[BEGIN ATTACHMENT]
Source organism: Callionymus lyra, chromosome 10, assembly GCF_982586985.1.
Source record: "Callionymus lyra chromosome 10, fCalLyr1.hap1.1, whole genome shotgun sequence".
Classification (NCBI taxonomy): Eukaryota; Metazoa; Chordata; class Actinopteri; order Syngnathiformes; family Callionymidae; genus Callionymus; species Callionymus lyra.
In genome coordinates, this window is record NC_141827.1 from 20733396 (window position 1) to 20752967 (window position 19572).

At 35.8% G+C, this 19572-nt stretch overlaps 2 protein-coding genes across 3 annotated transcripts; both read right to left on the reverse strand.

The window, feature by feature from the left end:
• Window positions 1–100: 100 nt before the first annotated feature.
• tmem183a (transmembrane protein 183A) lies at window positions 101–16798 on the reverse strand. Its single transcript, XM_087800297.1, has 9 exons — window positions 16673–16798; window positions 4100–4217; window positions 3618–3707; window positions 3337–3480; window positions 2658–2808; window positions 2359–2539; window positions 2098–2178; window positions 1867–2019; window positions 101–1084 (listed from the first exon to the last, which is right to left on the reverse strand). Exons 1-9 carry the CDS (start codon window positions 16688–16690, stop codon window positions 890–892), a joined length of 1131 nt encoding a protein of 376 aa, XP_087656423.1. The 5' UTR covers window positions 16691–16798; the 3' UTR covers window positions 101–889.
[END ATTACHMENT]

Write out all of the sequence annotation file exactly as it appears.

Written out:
Source organism: Callionymus lyra, chromosome 10, assembly GCF_982586985.1.
Source record: "Callionymus lyra chromosome 10, fCalLyr1.hap1.1, whole genome shotgun sequence".
Classification (NCBI taxonomy): Eukaryota; Metazoa; Chordata; class Actinopteri; order Syngnathiformes; family Callionymidae; genus Callionymus; species Callionymus lyra.
In genome coordinates, this window is record NC_141827.1 from 20733396 (window position 1) to 20752967 (window position 19572).

At 35.8% G+C, this 19572-nt stretch overlaps 2 protein-coding genes across 3 annotated transcripts; both read right to left on the reverse strand.

The window, feature by feature from the left end:
• Window positions 1–100: 100 nt before the first annotated feature.
• tmem183a (transmembrane protein 183A) lies at window positions 101–16798 on the reverse strand. Its single transcript, XM_087800297.1, has 9 exons — window positions 16673–16798; window positions 4100–4217; window positions 3618–3707; window positions 3337–3480; window positions 2658–2808; window positions 2359–2539; window positions 2098–2178; window positions 1867–2019; window positions 101–1084 (listed from the first exon to the last, which is right to left on the reverse strand). Exons 1-9 carry the CDS (start codon window positions 16688–16690, stop codon window positions 890–892), a joined length of 1131 nt encoding a protein of 376 aa, XP_087656423.1. The 5' UTR covers window positions 16691–16798; the 3' UTR covers window positions 101–889.